…everything was straightened out when we pulled into Cologne, where a soldier with a bayonet was guarding our pile of stuff, with the parrot insulting him in French.
Preston Sturges inherited not only his mother’s enthusiasm for culture and her sense of humor but her impulsive nature. Like her, he married often and sometimes suddenly, as in the case of his third marriage, which occurred during a brief separation from another woman with whom he’d spent a decade. The maternal source of his behavior seems obvious, though apparently not to him. In his memoir Preston Sturges on Preston Sturges, he wrote:
And yet, except that she chose the schools in which I was placed and made a few wise remarks which I remember with pleasure now but thought totally inconsequential at twelve, Mother had absolutely nothing to do with my development or what I grew into. Strangely, Father, though he was not my true progenitor, had very much more to do with the shaping of my character than Mother ever had.
This jaw-dropping lack of awareness didn’t serve Sturges well in his personal life. He found domestic happiness only in his fourth marriage, which lasted from his early 50s until his death at 61. He had a talent for alienating friends and co-workers, abruptly cutting off relationships that had lasted for years. His hasty departure from Paramount, home to all his hits, was a mistake from which he never recovered. By the time he died of a heart attack in 1959, Sturges was struggling to pick up the pieces of a brief but astonishingly fertile and lucrative career. Twenty minutes before his death, he wrote:
…I have suffered so many attacks of indigestion that I am well versed in the remedy: ingest a little Maalox, lie down, stretch out, and hope to God I don’t croak.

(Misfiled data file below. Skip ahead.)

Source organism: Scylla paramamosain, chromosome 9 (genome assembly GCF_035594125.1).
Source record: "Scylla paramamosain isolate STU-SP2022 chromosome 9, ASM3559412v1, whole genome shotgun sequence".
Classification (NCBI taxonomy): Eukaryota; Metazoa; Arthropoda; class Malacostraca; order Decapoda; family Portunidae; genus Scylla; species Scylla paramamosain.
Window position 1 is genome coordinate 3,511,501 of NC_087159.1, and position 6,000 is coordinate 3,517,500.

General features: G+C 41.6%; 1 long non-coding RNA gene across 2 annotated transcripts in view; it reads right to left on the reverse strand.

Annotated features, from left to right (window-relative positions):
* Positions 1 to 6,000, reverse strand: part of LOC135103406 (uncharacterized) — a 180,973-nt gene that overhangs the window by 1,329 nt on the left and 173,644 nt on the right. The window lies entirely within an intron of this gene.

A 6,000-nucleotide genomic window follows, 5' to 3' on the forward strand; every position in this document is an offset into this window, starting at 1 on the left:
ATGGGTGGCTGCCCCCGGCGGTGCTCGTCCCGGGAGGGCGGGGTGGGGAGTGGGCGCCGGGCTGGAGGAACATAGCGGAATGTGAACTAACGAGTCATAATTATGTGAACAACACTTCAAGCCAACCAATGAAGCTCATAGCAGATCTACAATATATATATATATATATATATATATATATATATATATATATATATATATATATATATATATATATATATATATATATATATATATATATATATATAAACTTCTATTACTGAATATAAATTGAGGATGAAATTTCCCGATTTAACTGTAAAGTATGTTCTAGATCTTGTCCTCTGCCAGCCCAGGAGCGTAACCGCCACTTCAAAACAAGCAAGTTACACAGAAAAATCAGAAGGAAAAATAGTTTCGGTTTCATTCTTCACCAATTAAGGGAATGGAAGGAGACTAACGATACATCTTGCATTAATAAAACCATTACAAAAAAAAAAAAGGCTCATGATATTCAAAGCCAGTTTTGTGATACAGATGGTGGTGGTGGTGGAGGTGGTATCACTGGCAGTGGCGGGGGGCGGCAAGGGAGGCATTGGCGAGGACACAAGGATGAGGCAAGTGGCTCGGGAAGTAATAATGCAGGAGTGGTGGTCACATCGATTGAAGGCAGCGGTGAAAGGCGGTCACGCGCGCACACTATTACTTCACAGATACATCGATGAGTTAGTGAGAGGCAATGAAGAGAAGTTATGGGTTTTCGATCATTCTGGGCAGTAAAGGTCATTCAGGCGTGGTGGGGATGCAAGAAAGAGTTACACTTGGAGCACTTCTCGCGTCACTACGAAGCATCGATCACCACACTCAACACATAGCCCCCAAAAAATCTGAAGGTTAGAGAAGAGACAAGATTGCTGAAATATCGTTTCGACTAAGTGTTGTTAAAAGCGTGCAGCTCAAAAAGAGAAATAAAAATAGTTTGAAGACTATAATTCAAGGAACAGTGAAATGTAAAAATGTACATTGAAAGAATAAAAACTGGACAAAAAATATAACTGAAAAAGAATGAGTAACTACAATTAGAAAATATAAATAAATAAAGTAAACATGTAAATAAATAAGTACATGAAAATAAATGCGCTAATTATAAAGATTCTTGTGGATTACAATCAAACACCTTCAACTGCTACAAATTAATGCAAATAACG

September 14, 2009 § 5 Comments
Few houses in the movies are better known than Barbara Stanwyck’s Spanish Colonial in “Double Indemnity.” The director Billy Wilder first shows it in an establishing shot that highlights not only its architectural features but its distinctive site–a hilly corner lot on a sparsely-built suburban street.
Though the script states the house is in Los Feliz, it is actually located in the Hollywood Dell. I’ve always thought the house beautiful and well-suited to its penninsula-shaped lot, but Billy Wilder and Raymond Chandler, who co-wrote the screenplay, could not have agreed less. Here’s how they introduce it in a voiceover by insurance salesman Walter Neff ( Fred MacMurray):
It was one of those California Spanish houses
everyone was nuts about 10 or 15 years ago. This
one must have cost someone about 30,000 bucks–
that is, if he ever finished paying for it.
Their opinion of the house plummets when Neff goes inside. Wilder and Chandler describe the interior as:
Spanish craperoo in style…. A wrought-iron staircase
curves down from the second floor….All of this,
architecture, furniture, decorations, etc., is
genuine early Leo Carrillo period.
James M. Cain, who wrote the book on which the movie is based, no doubt concurred because his own description is even more withering:
It was just a Spanish house, like all the rest
of them in California, with white walls, red
tile roof, and a patio out to one side. It was
built cock-eyed. The garage was under the
house, the first floor was over that, and the
rest of it was spilled up the hill any way
they could get it in.
Interestingly, Double Indemnity locates the house not in Los Feliz but in Hollywoodland, where Cain himself lived.
Whether Cain’s contempt for the house was based on some hatred of Spanish architecture or the fact that Hollywoodland began as a tract development– albeit an expensive one–is unclear. But it does seem ironic that he should have disparaged the place for spilling up a hillside when his own Norman-style house–five stories’ worth–spilled down another hillside a mile away.